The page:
Stable employment on the back of a robust economic recovery is washing record revenues into German state coffers, latest figures by the Finance Ministry say. Berlin believes state income is set to continue rising.
In March 2014, German tax income had risen 7.2 percent compared with the same month a year ago, reaching 55.3 billion euros ($76.3 billion), the Finance Ministry in Berlin announced Tuesday.
In the first three month of this year, tax revenues of the country's central government, as well as its regions and municipalities had jumped to a total 140 billion euros, which was 3.7 percent higher than in the first quarter last year, the ministry said.
The rise was stronger than had been expected in a tax estimate made in November 2013, it added, and was mainly due to a growing economy amid an unusually mild winter.
Broken down figures released by the finance ministry showed that the central government earned 4.1 percent more than in the first three months of last year, while the 16 regional states increased revenues by 15.2 percent.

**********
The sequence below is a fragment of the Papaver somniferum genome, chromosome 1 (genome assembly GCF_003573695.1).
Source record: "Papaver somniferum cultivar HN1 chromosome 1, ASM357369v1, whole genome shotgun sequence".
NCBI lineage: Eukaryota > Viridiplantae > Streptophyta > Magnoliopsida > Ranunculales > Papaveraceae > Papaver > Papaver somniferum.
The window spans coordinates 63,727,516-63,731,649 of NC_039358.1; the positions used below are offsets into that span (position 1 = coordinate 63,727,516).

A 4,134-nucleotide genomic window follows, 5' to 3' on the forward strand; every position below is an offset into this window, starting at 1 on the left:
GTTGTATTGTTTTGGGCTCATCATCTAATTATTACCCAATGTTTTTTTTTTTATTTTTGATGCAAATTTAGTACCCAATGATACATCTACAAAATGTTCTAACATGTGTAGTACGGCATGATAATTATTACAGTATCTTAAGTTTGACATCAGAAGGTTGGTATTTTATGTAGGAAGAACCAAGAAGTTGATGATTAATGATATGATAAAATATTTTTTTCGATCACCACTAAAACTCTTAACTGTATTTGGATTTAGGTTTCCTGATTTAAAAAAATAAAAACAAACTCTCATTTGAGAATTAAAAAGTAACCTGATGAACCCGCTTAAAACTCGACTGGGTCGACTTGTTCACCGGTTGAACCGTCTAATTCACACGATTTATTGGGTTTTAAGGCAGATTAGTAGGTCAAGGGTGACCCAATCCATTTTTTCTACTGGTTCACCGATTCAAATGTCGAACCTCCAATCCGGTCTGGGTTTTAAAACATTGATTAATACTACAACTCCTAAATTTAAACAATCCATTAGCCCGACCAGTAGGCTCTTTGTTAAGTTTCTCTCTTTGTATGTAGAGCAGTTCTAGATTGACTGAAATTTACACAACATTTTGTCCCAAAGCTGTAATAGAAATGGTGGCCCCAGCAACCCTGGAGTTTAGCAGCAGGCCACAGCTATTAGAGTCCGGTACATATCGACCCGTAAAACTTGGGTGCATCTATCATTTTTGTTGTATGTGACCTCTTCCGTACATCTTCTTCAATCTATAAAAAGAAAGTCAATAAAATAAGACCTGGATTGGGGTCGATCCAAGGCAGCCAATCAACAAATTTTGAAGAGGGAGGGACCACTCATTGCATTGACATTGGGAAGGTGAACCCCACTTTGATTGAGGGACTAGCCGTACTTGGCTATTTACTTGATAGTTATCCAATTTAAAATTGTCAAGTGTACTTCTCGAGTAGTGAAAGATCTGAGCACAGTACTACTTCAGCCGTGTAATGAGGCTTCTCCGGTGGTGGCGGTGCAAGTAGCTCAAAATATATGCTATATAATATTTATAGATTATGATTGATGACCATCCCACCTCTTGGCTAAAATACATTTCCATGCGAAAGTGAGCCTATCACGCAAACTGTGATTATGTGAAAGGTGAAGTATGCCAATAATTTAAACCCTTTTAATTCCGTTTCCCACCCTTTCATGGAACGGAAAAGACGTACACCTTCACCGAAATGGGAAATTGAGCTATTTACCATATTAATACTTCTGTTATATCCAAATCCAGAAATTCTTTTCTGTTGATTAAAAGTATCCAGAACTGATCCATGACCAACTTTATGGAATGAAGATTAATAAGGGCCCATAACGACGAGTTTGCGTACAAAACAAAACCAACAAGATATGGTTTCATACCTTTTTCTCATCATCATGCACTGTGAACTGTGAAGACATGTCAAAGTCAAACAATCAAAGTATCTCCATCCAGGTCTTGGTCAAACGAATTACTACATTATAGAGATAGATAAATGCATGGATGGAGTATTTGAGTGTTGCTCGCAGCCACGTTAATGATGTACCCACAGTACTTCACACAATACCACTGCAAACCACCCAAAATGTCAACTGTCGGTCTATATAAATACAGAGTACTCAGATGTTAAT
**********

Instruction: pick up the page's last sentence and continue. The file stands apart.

The most significant money spinner for state authorities remained taxes on wages and private income. The biggest increases, however, were recorded in capital gains tax, plus 44 percent, and inheritance as well as property taxes, up by 22 percent, the figures showed.
Germany's overall national budget has been balanced since 2012, although the central government in Berlin is still running a small shortfall it hopes to iron out by 2015. If the trend continues, economists expect Germany to reach annual surpluses in its national account by 2017.
uhe/hc (Reuters, AFP, dpa)